Additionally there is the 16D which is the agreement under which pets are released from pounds to rescue. Council pounds may add extra agreements. Rescue dogs & cats must be lifetime registered after 12 months in care. 16D is subject to yearly reporting and 5 yearly renewal.

Animals in Commercial boarding kennels are under the mandatory Code

Animal related activities are often initially actioned by council rangers who will call in authorities; rspca, awl or police if applicable per the above Acts and at their discretion.

Members of the public may raise complaints to council or above authorities if they conflict with the Acts.

For rangers; local council bylaws and the above Acts may cover aspects of interest such as environmental pollution complaints (barking etc), nuisance orders and dangerous dogs, kennels, shelters, backyard breeders (registration and microchipping), registered breeders (registration and microchipping), zoning, livestock in urban areas etc

Local council bylaws can be contested if they conflict with state or federal laws.

Cats can be declared nuisance only in certain circumstances but are otherwise allowed to roam except under curfew.

Greyhounds must be muzzled in public unless they have passed the Greenhound program.

All dogs and cats must be microchipped and lifetime registered. Vaccination and/or desexing is not mandatory in NSW.

NSW has no limit on number of pets an individual may own. As long as standards of care, state, federal and local council bylaws bring no formal action against the owner.

RSPCA knowledge base answers general FAQ's. For hoarding studies refer to U.S. Tufts University

If you see someone try to re-home an animal they found (chipped or not), it is illegal and the animal must be presented to the pound or ranger.

I'd be very careful 'naming and shaming' (common on FB) as this entitles individuals, businesses and charities to litigation if they have a case such as proven loss of income and can afford to stop you.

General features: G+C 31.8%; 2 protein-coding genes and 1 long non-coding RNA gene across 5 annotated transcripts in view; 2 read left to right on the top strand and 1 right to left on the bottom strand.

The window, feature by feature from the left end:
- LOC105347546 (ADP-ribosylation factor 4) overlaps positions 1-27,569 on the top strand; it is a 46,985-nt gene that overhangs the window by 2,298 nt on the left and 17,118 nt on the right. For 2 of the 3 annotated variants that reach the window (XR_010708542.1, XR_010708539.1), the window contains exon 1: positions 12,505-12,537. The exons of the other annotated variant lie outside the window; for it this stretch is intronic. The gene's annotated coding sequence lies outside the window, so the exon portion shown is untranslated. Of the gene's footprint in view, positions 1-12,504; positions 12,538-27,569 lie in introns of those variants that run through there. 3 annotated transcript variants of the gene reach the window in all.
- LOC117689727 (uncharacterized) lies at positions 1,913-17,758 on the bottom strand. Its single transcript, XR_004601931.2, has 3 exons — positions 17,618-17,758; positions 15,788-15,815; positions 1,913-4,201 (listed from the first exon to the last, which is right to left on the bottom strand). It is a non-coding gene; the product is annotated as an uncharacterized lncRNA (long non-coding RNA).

edited to fix formatting!

Edited by Powerlegs

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Thankyou for that very concise and informative reply and your advice.

What difference if any if a rescue can receive donations or are able to issue receipts for tax purposes.

Do the authotities care about how good a rescue is?

I guess from what you say,the dogs are theirs to treat how they want,and it seems that the animal cruelty laws are so slack or open to interpretation as to what may ve construed as cruel or not.

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No problem. And no, authorities don't officially define 'good rescue' ... I guess apart from giving rspca and awl powers of enforcement.(?)

For fundraising purposes all you need is a licence issued by NSW Fair Trading.

You can go one better and add tax deductibility which is a more complex process. These are all dealt with through ACNC, ATO and Fair Trading. All independent of what exactly you are raising money for as long as you fit into a non-profit, charitable organisation framework and functions as dictated by law. And do your yearly audit of course.

To call yourself non-profit and ask for any items or money donated to you without your basic Fair Trading permit is illegal in NSW. Something you should take note of when donating anywhere, it's become a common thing with the advent of social media. Weirdly, a rescue that breeds from pound dogs is breaking no law. Go figure.

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I guess there is nothing that can be done by the looks of it These dogs will continue be left to suffer.

I suppose one should then concentrate on those one can help and not torture themselves with those that have fallen through the cracks.

The threat of litigation is a tool to hold over heads of whis

tleblowers in all walks of life.

A very sad situation.

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tdierikx   

*dons flame suit*

Keeping dogs in kennels is not necessarily inhumane or completely detrimental to their health or wellbeing. If they are taken out regularly, socialised, and are supplied with sufficient bedding for the weather conditions... many dogs actually do just fine. I'd rather see a dog kenneled where it gets those basic needs met by the staff (and/or volunteers), than in an overcrowded foster situation where a big heart doesn't necessarily equate to having any common sense... and yes, there are quite a few rescues whose foster carers fall under that category...